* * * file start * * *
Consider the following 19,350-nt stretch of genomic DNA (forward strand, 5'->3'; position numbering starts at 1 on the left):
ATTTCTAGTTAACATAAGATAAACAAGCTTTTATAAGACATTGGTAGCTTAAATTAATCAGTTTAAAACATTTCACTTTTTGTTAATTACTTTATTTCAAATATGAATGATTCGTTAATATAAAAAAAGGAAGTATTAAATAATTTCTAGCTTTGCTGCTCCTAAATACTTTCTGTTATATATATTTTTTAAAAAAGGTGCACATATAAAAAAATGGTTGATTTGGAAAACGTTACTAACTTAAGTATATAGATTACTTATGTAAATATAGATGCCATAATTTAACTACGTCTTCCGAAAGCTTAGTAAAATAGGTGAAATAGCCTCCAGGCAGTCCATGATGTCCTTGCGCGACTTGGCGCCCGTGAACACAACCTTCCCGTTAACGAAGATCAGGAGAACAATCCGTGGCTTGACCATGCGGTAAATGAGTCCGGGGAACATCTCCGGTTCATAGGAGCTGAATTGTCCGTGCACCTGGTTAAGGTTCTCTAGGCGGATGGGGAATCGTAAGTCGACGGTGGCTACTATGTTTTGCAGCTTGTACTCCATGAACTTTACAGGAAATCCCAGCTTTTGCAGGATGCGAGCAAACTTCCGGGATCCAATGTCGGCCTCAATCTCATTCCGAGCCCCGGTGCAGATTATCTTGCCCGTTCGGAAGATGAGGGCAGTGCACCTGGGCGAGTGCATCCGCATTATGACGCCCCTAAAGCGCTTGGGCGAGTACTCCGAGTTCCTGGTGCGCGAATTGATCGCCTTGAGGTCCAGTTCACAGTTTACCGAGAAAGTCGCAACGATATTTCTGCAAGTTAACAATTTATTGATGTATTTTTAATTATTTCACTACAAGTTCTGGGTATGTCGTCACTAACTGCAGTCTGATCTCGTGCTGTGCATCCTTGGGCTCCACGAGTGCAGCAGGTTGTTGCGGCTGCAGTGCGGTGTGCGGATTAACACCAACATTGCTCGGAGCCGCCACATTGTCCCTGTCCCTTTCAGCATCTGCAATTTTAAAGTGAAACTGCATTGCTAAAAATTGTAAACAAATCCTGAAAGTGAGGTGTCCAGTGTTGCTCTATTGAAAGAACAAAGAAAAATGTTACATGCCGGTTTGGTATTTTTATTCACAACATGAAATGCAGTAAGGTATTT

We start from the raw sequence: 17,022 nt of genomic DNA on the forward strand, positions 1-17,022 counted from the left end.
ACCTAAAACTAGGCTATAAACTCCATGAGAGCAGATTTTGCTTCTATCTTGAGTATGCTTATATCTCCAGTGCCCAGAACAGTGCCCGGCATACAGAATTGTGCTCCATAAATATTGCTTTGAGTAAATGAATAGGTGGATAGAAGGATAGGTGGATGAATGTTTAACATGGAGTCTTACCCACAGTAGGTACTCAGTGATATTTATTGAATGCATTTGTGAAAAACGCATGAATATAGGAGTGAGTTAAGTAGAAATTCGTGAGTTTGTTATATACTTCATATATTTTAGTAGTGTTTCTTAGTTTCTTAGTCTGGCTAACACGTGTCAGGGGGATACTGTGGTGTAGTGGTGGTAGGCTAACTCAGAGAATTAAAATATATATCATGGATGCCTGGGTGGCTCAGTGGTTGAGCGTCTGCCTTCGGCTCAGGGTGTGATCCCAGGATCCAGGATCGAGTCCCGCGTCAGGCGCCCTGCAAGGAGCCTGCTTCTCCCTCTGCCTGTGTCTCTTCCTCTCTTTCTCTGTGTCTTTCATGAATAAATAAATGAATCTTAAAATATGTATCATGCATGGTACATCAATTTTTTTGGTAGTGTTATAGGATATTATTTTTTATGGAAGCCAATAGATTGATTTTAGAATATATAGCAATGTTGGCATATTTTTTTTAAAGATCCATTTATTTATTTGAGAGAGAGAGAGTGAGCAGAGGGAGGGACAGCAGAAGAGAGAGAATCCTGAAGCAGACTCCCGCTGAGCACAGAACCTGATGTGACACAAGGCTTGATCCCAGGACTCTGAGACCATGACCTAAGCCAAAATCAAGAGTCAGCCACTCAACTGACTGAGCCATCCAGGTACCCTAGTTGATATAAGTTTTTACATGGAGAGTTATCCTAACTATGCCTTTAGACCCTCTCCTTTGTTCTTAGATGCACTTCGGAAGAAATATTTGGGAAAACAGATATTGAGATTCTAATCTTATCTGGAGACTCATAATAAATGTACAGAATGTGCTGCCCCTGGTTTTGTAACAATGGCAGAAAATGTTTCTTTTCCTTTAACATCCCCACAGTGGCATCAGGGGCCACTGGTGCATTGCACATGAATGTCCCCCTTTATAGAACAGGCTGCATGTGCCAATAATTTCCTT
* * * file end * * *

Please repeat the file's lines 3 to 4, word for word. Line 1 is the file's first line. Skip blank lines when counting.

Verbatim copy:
We start from the raw sequence: 17,022 nt of genomic DNA on the forward strand, positions 1-17,022 counted from the left end.
ACCTAAAACTAGGCTATAAACTCCATGAGAGCAGATTTTGCTTCTATCTTGAGTATGCTTATATCTCCAGTGCCCAGAACAGTGCCCGGCATACAGAATTGTGCTCCATAAATATTGCTTTGAGTAAATGAATAGGTGGATAGAAGGATAGGTGGATGAATGTTTAACATGGAGTCTTACCCACAGTAGGTACTCAGTGATATTTATTGAATGCATTTGTGAAAAACGCATGAATATAGGAGTGAGTTAAGTAGAAATTCGTGAGTTTGTTATATACTTCATATATTTTAGTAGTGTTTCTTAGTTTCTTAGTCTGGCTAACACGTGTCAGGGGGATACTGTGGTGTAGTGGTGGTAGGCTAACTCAGAGAATTAAAATATATATCATGGATGCCTGGGTGGCTCAGTGGTTGAGCGTCTGCCTTCGGCTCAGGGTGTGATCCCAGGATCCAGGATCGAGTCCCGCGTCAGGCGCCCTGCAAGGAGCCTGCTTCTCCCTCTGCCTGTGTCTCTTCCTCTCTTTCTCTGTGTCTTTCATGAATAAATAAATGAATCTTAAAATATGTATCATGCATGGTACATCAATTTTTTTGGTAGTGTTATAGGATATTATTTTTTATGGAAGCCAATAGATTGATTTTAGAATATATAGCAATGTTGGCATATTTTTTTTAAAGATCCATTTATTTATTTGAGAGAGAGAGAGTGAGCAGAGGGAGGGACAGCAGAAGAGAGAGAATCCTGAAGCAGACTCCCGCTGAGCACAGAACCTGATGTGACACAAGGCTTGATCCCAGGACTCTGAGACCATGACCTAAGCCAAAATCAAGAGTCAGCCACTCAACTGACTGAGCCATCCAGGTACCCTAGTTGATATAAGTTTTTACATGGAGAGTTATCCTAACTATGCCTTTAGACCCTCTCCTTTGTTCTTAGATGCACTTCGGAAGAAATATTTGGGAAAACAGATATTGAGATTCTAATCTTATCTGGAGACTCATAATAAATGTACAGAATGTGCTGCCCCTGGTTTTGTAACAATGGCAGAAAATGTTTCTTTTCCTTTAACATCCCCACAGTGGCATCAGGGGCCACTGGTGCATTGCACATGAATGTCCCCCTTTATAGAACAGGCTGCATGTGCCAATAATTTCCTT